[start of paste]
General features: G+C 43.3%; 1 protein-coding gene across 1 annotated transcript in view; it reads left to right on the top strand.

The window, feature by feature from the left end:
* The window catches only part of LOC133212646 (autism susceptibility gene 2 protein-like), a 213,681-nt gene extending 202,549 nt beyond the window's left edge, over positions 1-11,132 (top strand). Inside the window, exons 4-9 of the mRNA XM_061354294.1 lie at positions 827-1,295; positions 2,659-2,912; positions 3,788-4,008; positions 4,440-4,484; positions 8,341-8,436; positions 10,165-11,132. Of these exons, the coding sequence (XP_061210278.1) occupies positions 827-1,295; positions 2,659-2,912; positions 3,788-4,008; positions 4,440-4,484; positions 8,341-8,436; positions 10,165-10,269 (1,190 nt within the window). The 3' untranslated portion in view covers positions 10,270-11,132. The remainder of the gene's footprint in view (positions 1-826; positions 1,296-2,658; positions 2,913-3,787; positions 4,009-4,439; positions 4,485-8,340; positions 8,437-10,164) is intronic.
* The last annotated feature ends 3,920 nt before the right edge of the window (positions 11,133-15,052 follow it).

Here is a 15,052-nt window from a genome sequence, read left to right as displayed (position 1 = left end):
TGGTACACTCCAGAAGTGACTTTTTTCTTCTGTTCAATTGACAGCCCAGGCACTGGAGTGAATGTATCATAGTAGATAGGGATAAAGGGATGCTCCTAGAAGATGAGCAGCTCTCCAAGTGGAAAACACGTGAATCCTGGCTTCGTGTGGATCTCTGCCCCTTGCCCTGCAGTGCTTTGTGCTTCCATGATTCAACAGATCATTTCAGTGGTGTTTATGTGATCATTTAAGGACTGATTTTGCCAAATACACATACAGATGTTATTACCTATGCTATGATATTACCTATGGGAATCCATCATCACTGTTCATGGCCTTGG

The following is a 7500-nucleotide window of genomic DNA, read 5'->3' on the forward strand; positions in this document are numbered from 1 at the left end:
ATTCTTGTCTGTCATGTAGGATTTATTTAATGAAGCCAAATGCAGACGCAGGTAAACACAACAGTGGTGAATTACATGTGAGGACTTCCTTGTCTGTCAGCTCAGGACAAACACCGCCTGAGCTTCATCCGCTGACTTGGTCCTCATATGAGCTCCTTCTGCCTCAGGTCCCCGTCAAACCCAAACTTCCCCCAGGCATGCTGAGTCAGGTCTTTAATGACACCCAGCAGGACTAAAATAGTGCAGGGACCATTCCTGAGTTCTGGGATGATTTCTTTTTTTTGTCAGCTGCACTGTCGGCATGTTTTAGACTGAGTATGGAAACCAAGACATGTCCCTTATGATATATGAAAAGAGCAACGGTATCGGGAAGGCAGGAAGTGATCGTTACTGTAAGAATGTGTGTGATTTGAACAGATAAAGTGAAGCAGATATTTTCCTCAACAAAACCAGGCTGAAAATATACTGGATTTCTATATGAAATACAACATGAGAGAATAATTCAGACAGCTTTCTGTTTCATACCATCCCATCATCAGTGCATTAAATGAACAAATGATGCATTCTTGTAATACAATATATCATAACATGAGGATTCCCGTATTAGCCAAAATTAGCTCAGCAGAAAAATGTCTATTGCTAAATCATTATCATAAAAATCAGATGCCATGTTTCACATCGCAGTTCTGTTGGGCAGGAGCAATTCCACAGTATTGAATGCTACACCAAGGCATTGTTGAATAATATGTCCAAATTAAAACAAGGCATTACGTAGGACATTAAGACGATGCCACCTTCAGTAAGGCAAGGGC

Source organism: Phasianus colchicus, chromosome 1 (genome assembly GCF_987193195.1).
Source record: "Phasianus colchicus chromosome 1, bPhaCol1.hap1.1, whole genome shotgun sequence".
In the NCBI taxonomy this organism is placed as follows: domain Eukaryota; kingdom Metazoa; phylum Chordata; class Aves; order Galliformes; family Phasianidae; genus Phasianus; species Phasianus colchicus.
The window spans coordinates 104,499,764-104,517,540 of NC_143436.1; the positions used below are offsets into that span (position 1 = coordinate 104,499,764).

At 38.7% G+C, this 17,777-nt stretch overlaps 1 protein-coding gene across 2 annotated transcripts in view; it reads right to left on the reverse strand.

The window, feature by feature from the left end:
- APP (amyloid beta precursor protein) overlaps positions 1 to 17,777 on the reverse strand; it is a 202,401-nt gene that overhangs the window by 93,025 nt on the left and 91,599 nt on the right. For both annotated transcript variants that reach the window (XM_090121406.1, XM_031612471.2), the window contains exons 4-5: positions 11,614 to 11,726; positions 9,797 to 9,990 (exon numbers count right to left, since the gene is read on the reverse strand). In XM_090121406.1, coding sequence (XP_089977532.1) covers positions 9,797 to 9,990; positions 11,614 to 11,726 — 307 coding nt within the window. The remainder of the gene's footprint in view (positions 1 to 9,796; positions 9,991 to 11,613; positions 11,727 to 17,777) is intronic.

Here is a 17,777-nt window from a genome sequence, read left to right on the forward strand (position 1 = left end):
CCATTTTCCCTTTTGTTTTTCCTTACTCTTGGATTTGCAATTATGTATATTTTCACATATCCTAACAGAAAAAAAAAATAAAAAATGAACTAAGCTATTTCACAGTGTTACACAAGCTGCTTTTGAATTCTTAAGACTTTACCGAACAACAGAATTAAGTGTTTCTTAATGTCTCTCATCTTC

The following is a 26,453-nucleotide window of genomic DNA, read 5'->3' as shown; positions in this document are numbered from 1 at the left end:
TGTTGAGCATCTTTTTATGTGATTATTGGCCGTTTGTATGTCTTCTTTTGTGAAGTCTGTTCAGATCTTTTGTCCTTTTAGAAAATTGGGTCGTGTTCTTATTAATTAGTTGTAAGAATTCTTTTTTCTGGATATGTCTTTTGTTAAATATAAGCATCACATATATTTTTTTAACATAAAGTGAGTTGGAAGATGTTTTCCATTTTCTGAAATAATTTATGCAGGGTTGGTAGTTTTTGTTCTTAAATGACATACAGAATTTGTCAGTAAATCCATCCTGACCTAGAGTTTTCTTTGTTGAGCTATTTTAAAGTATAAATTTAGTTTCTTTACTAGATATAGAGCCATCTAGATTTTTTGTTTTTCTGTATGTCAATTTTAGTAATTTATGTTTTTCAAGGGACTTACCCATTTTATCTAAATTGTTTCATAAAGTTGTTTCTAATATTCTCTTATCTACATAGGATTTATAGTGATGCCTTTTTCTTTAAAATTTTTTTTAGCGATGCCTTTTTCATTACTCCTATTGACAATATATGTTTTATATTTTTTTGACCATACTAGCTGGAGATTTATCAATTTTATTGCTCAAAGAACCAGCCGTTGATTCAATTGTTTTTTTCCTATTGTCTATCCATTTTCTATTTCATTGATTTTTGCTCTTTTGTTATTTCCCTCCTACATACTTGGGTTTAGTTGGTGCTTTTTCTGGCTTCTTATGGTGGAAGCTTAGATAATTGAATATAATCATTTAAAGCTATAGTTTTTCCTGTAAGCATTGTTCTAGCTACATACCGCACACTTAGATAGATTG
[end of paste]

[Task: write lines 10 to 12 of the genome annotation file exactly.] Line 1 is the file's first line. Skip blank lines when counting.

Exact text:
Source record: "Phasianus colchicus chromosome 1, bPhaCol1.hap1.1, whole genome shotgun sequence".
In the NCBI taxonomy this organism is placed as follows: domain Eukaryota; kingdom Metazoa; phylum Chordata; class Aves; order Galliformes; family Phasianidae; genus Phasianus; species Phasianus colchicus.
The window spans coordinates 104,499,764-104,517,540 of NC_143436.1; the positions used below are offsets into that span (position 1 = coordinate 104,499,764).